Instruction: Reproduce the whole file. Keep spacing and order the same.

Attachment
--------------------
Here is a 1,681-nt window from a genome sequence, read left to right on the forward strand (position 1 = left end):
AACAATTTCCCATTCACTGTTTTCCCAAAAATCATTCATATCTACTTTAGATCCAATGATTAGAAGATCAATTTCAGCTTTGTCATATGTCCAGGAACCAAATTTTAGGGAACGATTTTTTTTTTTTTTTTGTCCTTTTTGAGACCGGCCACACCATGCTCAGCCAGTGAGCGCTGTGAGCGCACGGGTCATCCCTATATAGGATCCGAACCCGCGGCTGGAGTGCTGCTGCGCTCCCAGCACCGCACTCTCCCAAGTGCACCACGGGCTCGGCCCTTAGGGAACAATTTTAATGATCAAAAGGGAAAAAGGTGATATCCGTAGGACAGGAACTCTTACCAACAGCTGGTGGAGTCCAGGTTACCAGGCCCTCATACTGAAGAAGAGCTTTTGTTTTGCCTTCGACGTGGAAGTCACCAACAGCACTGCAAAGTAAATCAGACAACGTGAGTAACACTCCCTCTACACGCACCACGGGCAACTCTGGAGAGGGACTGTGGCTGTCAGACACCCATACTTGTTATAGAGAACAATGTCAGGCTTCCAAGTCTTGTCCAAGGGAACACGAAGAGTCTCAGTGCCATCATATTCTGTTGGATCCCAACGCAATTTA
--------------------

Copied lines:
Here is a 1,681-nt window from a genome sequence, read left to right on the forward strand (position 1 = left end):
AACAATTTCCCATTCACTGTTTTCCCAAAAATCATTCATATCTACTTTAGATCCAATGATTAGAAGATCAATTTCAGCTTTGTCATATGTCCAGGAACCAAATTTTAGGGAACGATTTTTTTTTTTTTTTTGTCCTTTTTGAGACCGGCCACACCATGCTCAGCCAGTGAGCGCTGTGAGCGCACGGGTCATCCCTATATAGGATCCGAACCCGCGGCTGGAGTGCTGCTGCGCTCCCAGCACCGCACTCTCCCAAGTGCACCACGGGCTCGGCCCTTAGGGAACAATTTTAATGATCAAAAGGGAAAAAGGTGATATCCGTAGGACAGGAACTCTTACCAACAGCTGGTGGAGTCCAGGTTACCAGGCCCTCATACTGAAGAAGAGCTTTTGTTTTGCCTTCGACGTGGAAGTCACCAACAGCACTGCAAAGTAAATCAGACAACGTGAGTAACACTCCCTCTACACGCACCACGGGCAACTCTGGAGAGGGACTGTGGCTGTCAGACACCCATACTTGTTATAGAGAACAATGTCAGGCTTCCAAGTCTTGTCCAAGGGAACACGAAGAGTCTCAGTGCCATCATATTCTGTTGGATCCCAACGCAATTTA